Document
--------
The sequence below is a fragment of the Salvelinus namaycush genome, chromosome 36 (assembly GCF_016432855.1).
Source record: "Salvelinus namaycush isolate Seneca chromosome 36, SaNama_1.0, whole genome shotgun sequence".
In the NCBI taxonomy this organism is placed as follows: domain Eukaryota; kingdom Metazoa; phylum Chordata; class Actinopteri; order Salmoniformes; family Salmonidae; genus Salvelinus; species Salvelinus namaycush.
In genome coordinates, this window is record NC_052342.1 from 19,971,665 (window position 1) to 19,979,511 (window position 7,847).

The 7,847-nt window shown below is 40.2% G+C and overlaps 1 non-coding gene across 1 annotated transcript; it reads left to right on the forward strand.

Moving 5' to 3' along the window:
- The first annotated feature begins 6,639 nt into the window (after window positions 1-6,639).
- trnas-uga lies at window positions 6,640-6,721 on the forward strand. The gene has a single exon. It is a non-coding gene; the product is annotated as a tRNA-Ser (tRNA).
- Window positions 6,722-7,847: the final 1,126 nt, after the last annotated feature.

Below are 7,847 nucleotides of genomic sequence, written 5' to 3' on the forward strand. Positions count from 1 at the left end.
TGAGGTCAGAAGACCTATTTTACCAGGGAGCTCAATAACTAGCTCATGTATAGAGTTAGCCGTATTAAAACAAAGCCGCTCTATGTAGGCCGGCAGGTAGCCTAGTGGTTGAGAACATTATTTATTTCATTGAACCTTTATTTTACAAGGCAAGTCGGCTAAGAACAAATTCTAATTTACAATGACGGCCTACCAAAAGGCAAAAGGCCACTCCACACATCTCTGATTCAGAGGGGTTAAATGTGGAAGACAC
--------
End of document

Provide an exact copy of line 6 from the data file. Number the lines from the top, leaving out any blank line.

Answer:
Moving 5' to 3' along the window: